A long-planned and much-debated project, that could see the construction of an educational and tourist facility designed to increase an awareness of the desert, may be significantly impacted by Scottsdale, Arizona voters in November.
Proposition 420, which made it to the ballot this summer after a petition drive securing 30,000 signatures, would require that any future plans to build inside the McDowell Sonoran Preserve must first win the approval of the city’s voters.
The proposition, advanced by a group called Protect Our Preserve, is in response to a move to build a nearly 48,000 square foot center in the McDowell Sonoran Preserve.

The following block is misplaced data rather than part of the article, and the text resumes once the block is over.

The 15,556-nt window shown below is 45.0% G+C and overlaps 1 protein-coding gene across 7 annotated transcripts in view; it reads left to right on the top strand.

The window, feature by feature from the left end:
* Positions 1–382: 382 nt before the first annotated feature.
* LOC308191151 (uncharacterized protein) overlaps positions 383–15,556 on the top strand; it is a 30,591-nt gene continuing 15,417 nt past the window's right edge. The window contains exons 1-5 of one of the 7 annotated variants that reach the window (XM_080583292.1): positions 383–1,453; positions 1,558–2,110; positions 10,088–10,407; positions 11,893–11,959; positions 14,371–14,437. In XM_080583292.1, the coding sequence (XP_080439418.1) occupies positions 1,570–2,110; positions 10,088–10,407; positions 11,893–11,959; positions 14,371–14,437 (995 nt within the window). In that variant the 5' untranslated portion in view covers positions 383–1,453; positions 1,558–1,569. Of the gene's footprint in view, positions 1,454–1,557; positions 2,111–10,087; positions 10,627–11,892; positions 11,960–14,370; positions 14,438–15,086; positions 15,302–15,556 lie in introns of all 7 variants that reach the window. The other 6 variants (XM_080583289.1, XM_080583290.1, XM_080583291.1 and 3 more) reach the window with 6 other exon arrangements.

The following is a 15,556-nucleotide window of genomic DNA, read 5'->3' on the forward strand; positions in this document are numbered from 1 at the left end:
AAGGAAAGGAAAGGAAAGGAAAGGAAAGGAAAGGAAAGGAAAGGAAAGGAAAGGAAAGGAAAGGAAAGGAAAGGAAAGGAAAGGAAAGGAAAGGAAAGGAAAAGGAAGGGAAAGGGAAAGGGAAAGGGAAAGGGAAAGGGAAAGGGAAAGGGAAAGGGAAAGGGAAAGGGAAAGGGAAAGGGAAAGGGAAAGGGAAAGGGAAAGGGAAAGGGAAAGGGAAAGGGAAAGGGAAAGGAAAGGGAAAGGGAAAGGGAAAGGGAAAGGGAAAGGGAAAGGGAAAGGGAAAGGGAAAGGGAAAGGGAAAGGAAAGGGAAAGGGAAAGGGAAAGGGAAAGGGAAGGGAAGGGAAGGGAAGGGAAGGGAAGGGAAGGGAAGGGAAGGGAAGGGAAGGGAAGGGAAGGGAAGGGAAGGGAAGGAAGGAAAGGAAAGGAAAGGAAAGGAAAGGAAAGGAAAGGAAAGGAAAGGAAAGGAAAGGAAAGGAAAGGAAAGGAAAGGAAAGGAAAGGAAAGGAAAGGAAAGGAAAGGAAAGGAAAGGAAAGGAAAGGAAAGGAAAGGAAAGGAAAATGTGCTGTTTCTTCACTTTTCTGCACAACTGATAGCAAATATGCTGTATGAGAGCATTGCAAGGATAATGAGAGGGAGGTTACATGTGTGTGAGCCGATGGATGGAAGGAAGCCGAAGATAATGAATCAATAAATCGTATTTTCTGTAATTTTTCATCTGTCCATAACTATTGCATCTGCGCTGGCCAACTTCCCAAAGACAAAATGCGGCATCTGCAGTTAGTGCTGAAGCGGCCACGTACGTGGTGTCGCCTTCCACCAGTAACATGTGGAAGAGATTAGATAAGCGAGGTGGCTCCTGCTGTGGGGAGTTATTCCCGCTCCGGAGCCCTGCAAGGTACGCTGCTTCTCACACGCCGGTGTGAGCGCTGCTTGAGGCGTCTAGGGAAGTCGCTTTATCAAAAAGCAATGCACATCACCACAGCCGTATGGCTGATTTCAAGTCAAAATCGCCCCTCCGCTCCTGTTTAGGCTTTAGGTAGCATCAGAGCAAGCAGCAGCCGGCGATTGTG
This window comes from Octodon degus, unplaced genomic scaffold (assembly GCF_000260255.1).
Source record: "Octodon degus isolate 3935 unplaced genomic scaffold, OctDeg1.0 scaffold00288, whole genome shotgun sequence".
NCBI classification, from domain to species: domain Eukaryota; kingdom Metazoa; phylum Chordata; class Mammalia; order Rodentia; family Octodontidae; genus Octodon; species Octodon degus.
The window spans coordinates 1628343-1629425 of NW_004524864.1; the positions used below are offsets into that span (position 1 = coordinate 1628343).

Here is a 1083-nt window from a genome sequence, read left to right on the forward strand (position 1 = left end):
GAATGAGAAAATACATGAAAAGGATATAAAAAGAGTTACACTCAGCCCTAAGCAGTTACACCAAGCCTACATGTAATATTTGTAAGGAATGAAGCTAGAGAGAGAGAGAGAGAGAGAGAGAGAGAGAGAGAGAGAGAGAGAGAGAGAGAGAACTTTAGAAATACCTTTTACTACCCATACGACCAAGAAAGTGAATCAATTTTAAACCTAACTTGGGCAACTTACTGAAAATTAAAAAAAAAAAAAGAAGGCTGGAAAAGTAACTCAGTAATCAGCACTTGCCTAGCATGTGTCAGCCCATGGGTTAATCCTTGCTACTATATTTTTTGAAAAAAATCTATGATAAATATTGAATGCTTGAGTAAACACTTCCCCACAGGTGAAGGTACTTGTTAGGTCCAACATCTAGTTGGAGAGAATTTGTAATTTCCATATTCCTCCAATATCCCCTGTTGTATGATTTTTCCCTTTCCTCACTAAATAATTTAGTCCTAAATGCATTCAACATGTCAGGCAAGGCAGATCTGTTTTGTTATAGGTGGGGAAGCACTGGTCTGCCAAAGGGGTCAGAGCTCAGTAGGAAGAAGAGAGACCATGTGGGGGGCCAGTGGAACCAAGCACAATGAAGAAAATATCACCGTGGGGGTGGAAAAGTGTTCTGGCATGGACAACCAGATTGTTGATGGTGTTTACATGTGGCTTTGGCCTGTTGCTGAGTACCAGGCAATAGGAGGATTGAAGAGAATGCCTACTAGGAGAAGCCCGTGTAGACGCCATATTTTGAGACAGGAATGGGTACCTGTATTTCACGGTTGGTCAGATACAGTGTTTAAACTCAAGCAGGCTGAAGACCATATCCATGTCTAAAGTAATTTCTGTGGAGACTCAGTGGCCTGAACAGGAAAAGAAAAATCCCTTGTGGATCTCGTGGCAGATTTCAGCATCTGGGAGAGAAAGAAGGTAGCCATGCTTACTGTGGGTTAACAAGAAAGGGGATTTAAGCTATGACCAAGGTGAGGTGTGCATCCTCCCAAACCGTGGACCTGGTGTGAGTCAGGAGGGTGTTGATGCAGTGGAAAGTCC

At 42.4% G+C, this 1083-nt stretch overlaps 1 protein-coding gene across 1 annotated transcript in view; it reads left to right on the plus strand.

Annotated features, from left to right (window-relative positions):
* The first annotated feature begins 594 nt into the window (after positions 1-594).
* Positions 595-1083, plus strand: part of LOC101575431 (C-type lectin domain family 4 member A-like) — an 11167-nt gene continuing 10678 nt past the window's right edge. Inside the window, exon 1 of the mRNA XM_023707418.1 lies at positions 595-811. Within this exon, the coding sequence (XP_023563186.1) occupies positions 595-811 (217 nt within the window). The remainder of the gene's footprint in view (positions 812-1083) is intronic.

That proposed structure, smaller than an earlier 72,000 square foot version, would cost an estimated $68 million to build and would be used to educate students and visitors about desert living.
As envisioned, the center would feature interactive exhibits, indoor and outdoor pavilions, and courtyards. The facility would also house a small café and gift shop.
Originally called the Desert Discovery Center, the facility is now known as the Desert Edge, and would also be used in conjunction with Arizona State University’s Global Drylands Institute, a program that studies arid ecosystems.
Opponents of the project say a built structure would disturb the natural environment of the 30,000-acre preserve, which includes the McDowell Mountains and more than 160 miles of walking and biking trails.
Protect Our Preserve supporters say they were forced to go the ballot route after earlier efforts asking the Scottsdale City Council to curb the Desert Edge project failed.
If successful, Proposition 420 would only apply to new construction in the preserve
By Garry Boulard
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